• return to the text to clarify or identify a decoding teaching opportunity such as work on vocabulary or word attack skills
  • check a student understands what they have read by asking them to sequence, retell or summarise the text
  • develop an understanding of an author’s intent and awareness of conflicting interpretations of text
  • ask questions about the text or encourage students to ask questions of each other
  • develop insights into characters, settings and themes
  • focus on aspects of text organisation such as characteristics of a non-fiction text
  • revisit the learning focus and encourage students to reflect on whether they achieved the success criteria.

Source: Department of Education, 1997

The teacher selects a text for a guided reading group by matching it to the learning needs of the small group. The learning focus is identified through the analysis of running records (text accuracy, cueing systems and identified reading behaviours), individual conference notes or anecdotal records, see Running Records).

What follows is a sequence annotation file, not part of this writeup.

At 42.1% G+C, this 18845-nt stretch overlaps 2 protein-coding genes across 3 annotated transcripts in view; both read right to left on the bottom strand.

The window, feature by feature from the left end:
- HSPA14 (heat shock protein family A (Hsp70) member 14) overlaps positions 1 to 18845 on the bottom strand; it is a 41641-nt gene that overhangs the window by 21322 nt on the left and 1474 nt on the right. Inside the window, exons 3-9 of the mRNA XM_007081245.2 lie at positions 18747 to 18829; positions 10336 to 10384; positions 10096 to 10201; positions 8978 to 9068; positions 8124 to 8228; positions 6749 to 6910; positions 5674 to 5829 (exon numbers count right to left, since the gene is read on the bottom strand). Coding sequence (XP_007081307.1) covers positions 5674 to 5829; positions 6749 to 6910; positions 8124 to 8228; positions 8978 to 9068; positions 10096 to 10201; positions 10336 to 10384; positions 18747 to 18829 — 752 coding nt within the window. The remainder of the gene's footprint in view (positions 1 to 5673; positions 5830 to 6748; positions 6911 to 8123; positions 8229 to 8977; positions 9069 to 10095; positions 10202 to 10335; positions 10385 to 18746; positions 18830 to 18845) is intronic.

Additional focuses for a teacher to consider for EAL/D students in a guided reading lesson

Before reading a fictional text, the teacher can

  • orientate students to the text. Discuss the title, illustrations, and blurb, or look at the titles of the chapters if reading a chaptered book
  • activate students’ prior knowledge about language related to the text. This could involve asking students to label images or translate vocabulary. Students could do this independently, with same-language peers, family members or Multicultural Education Aides, if available
  • use relevant artefacts or pictures to elicit language and knowledge from the students and encourage prediction and connections with similar texts.